Causeway – Toronto 2022

Jennifer Lawrence in Causeway. Courtesy of Apple TV/A24.

Jennifer Lawrence delivers a showcase performance in Causeway as a recently injured soldier transitioning back to life in New Orleans.

The actress is completely silent during the film’s opening minutes. This is because Lynsey (Jennifer Lawrence) is recently back from Afghanistan because of brain injury during an IED explosion. Sharon (Jayne Houdyshell) looks after her during the transition back to life. Things take a while to get going but she slowly gets back to living what becomes her new normal. Moving back home with her mother, Gloria (Linda Emond), means having to find some sort of job before she gets back to working as a military engineer. Cleaning pools will have to do until then. Not helping matters is a truck breaking down, which leads to a friendship with a mechanic, James Aucoin (Brian Tyree Henry).

While Lynsey and James make for the unlikeliest of friends, they both have a way of helping each other. They are both living with trauma and they are slow to open up and talk about. For James, it’s because he feels guilty for previous actions. With Lynsey, it’s her injury. There’s a bonding moment for the two of them when they’re out at a restaurant and a random dude wants to buy Lynsey a drink.

The film marks Tony-nominated theater director Lila Neugebauer’s feature debut as a director. Honestly, you could never tell because there’s such a grasp of camera placement. Having veteran actors on screen also helps to elevate the material at hand. Plus, you can never go wrong with the Oscar-winning Lawrence in a starring role. The Louisville native also produces her first film through Excellent Cadaver as she gets back to her indie roots in what is her strongest performance in a few years. It’s definitely a performance that gets her in the Best Actress conversation. While I enjoyed her work in Don’t Look Up and thought it was among the best of 2021, I personally think that this is the better performance because it’s along the lines of her work in Winter’s Bone than the blockbuster movies.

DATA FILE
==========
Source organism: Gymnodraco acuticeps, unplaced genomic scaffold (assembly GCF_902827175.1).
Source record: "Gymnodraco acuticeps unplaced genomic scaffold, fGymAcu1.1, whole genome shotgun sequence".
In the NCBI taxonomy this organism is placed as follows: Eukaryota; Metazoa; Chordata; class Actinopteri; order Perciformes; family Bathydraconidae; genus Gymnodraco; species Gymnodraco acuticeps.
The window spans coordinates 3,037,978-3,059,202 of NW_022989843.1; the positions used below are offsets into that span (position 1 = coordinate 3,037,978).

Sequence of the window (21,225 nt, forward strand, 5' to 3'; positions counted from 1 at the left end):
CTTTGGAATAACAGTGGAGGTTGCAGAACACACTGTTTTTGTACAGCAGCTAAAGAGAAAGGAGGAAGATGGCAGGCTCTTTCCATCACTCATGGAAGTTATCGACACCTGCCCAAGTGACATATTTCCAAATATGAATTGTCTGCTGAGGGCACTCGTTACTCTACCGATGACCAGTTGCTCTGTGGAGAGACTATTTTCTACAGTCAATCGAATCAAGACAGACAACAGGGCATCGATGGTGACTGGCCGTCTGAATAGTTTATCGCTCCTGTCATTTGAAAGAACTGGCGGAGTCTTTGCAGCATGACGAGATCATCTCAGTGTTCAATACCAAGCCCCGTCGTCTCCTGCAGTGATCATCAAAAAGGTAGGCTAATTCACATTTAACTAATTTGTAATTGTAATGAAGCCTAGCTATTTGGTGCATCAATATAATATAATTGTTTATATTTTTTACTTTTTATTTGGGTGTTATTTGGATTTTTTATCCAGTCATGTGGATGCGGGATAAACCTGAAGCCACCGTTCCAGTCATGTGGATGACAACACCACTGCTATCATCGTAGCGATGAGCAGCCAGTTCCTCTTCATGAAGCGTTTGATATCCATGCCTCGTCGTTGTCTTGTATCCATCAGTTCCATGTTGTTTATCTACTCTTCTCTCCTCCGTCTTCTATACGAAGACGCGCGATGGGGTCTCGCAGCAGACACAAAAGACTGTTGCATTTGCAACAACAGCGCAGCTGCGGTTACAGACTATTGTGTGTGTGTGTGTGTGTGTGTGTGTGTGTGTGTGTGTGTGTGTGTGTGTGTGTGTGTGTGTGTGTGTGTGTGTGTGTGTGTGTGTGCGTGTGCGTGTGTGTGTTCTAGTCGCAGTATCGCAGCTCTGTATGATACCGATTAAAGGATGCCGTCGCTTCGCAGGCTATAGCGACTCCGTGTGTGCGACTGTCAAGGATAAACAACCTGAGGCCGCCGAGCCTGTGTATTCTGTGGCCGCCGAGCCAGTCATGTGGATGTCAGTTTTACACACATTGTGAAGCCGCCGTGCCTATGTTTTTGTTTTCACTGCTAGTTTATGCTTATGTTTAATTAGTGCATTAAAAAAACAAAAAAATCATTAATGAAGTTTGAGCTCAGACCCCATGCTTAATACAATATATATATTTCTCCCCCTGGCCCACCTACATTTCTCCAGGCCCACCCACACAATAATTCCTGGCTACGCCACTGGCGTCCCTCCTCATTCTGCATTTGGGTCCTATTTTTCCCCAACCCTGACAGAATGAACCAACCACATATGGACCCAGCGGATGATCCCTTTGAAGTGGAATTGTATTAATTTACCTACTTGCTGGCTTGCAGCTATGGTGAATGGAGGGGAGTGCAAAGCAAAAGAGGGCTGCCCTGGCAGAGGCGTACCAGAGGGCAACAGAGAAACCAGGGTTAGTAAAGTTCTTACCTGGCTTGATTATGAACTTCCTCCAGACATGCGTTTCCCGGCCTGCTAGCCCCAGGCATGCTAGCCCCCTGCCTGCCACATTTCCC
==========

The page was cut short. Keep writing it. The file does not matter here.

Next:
I have to say this about Brian Tyree Henry’s James. The filmmakers write him as a character with a leg amputation below one of the knees. Unfortunately for the film, this is done through the movie magic that is CGI. The industry still has a lot of work to do when it comes to full inclusion of disabled actors. Anyone stopping by the Industry Center in Toronto cannot miss the signs explicitly saying that full diversity and equality includes disability, too. I get the need for star power in order to draw in viewership and Henry puts in the research for his character. The filmmakers could have done a better job in casting an actor with a leg amputation. Otherwise, the screenwriters should just write the character to be able-bodied and without such an injury.

Causeway is a film that should serve as a reminder that nobody is alone in their grief and trauma. Everyone is going through something whether they’re an open book or don’t want to talk about it. You never know when you’re going to meet someone in a similar situation but discussing mental health is something that should never be a stigma.

DIRECTOR: Lila Neugebauer
SCREENWRITERS: Ottessa Moshfegh & Luke Goebel and Elizabeth Sanders
CAST: Jennifer Lawrence, Brian Tyree Henry, Linda Emond, Jayne Houdyshell, Stephen McKinley Henderson, Russell Harvard

Causeway holds its world premiere during the 2022 Toronto International Film Festival in the Special Presentations program. Apple TV+ will release the film in select theaters and streaming on November 4, 2022. Grade: 4/5

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Danielle Solzman

Danielle Solzman is native of Louisville, KY, and holds a BA in Public Relations from Northern Kentucky University and a MA in Media Communications from Webster University. She roots for her beloved Kentucky Wildcats, St. Louis Cardinals, Indianapolis Colts, and Boston Celtics. Living less than a mile away from Wrigley Field in Chicago, she is an active reader (sports/entertainment/history/biographies/select fiction) and involved with the Chicago improv scene. She also sees many movies and reviews them. She has previously written for Redbird Rants, Wildcat Blue Nation, and Hidden Remote/Flicksided. From April 2016 through May 2017, her film reviews can be found on Creators.